David Cameron's chances of securing a rapid EU renegotiation deal face a key test as Donald Tusk arrives in the UK to finalise a package to put to other leaders.
The European Council president is due at Downing Street for a working dinner to thrash out the details of proposed reforms which he is expected to publish within days, ahead of a summit in February.
Top of the agenda will be changes to strengthen a proposed "emergency brake" on European Union citizens claiming welfare in the UK - which Mr Cameron will say must come into force immediately after an in/out referendum.
The measure has been put forward by Brussels as an alternative to Mr Cameron's plan to impose a unilateral four-year curb which other member states ruled out as discriminatory and in breach of the freedom of movement principle.
The PM cancelled a trip to Scandinavia yesterday to fly to Brussels to discuss the idea with European Commission president Jean-Claude Juncker and European Parliament president Martin Schulz.
He said the mechanism was "not good enough" in its current form and a senior Government source said he will seek assurances that present levels of migration will be deemed sufficient to trigger it and that it could remain in place "long enough to resolve the underlying problem", perhaps up to seven years.
Mr Cameron will insist that it should only be regarded as a "stop gap" while a more permanent solution was worked on.
A deal at the February 18-19 summit is seen as vital if Mr Cameron wants to hold an early referendum on EU membership, because an agreement at a later date would make it hard to schedule a vote before the school summer holidays.
Mr Cameron however insists he will not do a deal "at any price" and is prepared to hold off with the plebiscite - which must be held by the end of 2017 - if he considers the deal on the table to be inadequate.
Eurosceptics have dismissed the proposals on the table as "pretty thin gruel" that would do little or nothing to stem the flow of would-be workers arriving in the UK, notably from eastern European states.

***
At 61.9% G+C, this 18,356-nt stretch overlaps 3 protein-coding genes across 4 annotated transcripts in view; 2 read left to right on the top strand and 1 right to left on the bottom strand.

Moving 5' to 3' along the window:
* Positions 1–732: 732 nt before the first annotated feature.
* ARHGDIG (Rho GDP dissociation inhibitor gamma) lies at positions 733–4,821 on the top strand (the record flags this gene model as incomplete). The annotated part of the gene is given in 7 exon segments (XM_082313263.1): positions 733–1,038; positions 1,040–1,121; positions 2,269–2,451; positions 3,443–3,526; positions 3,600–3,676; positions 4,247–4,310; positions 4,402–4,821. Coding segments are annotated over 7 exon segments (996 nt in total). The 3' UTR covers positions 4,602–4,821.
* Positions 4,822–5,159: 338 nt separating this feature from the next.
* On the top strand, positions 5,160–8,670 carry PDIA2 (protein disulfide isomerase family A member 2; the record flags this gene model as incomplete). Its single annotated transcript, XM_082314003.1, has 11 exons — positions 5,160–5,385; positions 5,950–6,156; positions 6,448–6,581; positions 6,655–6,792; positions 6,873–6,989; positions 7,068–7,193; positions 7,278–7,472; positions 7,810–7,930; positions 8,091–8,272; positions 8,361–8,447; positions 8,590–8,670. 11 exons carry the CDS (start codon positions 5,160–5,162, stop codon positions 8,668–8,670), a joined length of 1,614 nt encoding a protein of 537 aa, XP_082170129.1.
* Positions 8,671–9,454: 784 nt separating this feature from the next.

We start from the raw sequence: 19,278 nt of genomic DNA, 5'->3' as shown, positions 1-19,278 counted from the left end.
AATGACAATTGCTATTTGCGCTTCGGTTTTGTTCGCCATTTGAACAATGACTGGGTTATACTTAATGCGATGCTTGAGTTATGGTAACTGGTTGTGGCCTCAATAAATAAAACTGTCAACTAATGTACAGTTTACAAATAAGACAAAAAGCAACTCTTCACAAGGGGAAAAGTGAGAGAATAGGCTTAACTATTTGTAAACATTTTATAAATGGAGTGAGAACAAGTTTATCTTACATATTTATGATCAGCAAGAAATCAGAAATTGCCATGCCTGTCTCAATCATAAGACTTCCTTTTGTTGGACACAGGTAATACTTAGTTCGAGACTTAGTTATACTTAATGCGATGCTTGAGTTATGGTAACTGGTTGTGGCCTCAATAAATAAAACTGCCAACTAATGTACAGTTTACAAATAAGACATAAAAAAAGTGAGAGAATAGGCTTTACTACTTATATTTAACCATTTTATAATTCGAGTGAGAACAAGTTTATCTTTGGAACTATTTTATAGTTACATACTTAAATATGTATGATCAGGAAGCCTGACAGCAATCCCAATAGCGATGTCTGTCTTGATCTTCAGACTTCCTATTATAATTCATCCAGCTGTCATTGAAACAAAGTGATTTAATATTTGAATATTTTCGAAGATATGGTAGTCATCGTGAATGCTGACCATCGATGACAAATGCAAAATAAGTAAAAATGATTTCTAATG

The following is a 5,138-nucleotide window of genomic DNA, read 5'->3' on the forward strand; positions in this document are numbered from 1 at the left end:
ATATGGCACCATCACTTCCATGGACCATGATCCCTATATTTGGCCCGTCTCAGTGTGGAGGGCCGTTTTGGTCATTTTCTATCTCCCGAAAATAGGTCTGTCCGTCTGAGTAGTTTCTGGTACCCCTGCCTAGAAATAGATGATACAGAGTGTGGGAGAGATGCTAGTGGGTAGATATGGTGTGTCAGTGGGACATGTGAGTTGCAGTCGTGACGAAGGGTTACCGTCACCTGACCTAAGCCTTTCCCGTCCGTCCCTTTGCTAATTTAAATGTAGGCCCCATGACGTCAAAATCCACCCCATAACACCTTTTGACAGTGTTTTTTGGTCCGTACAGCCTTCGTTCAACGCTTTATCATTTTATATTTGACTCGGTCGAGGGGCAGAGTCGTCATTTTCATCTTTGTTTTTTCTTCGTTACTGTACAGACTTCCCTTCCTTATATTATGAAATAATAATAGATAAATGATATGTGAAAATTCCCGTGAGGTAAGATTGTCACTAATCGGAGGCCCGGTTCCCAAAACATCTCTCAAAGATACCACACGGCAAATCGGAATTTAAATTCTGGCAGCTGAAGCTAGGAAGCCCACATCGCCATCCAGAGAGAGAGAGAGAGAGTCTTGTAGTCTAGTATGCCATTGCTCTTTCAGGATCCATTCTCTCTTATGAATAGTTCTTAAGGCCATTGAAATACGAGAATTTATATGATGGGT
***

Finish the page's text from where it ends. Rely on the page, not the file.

It is thought that the proposed benefit ban would be available to all EU states, and be activated when migration levels were deemed high enough to put public services or welfare systems under severe strain.
It is one of four areas where he is seeking changes to the UK's relationship with the EU, alongside the lifting of member states' commitment to "ever-closer union", measures to protect non-euro states and improve EU competitiveness and greater powers for national parliaments.
He is expected to press for the current proposals in all four to be strengthened further as well as for action to tackle " back door" immigration into the UK and other "abuse" of free movement rules.
It came as shadow home secretary Andy Burnham complained that the campaign for Britain to remain in the UK lacked "passion and fight" and was suffering from a "fetish" with using business voices to make the case.
He said immigration - not economics - "will be the decisive issue of this campaign" and that the UK would stand more success of securing agreement from the rest of the EU if it played a fuller role in dealing with the refugee crisis.
"The only saving grace is that the Leave campaign this week looks in even more disarray," he wrote in the Observer.
"So we have a chance to get our act together. But there can be no delay. Brexit means break-up. If we want to stop it, we must start campaigning now with honesty, purpose - and passion."
The "in" camp has been boosted by a £250,000 injection from Conservative Party donor Andrew Cook, who has also agreed to serve as Treasurer of the new Tory "In" campaign, Conservatives for Reform in Europe, the Sunday Telegraph said.
He told the newspaper he was "deeply concerned" that so-called Brexit would damage his business, which makes components for armoured vehicles, trains and generators.
"If we come out of the EU, it is foolish to assume that we will still enjoy free trade with its members," he said.
"There is already hostility to the freedom with which British manufacturers can sell their products against local competition. Don't expect them to stand idly by and allow this to continue if we leave."
The recruitment of party donors has renewed suspicions among some anti-EU Tories that the party machine - which has made a commitment not to campaign for either side - is encouraging donors to back "remain".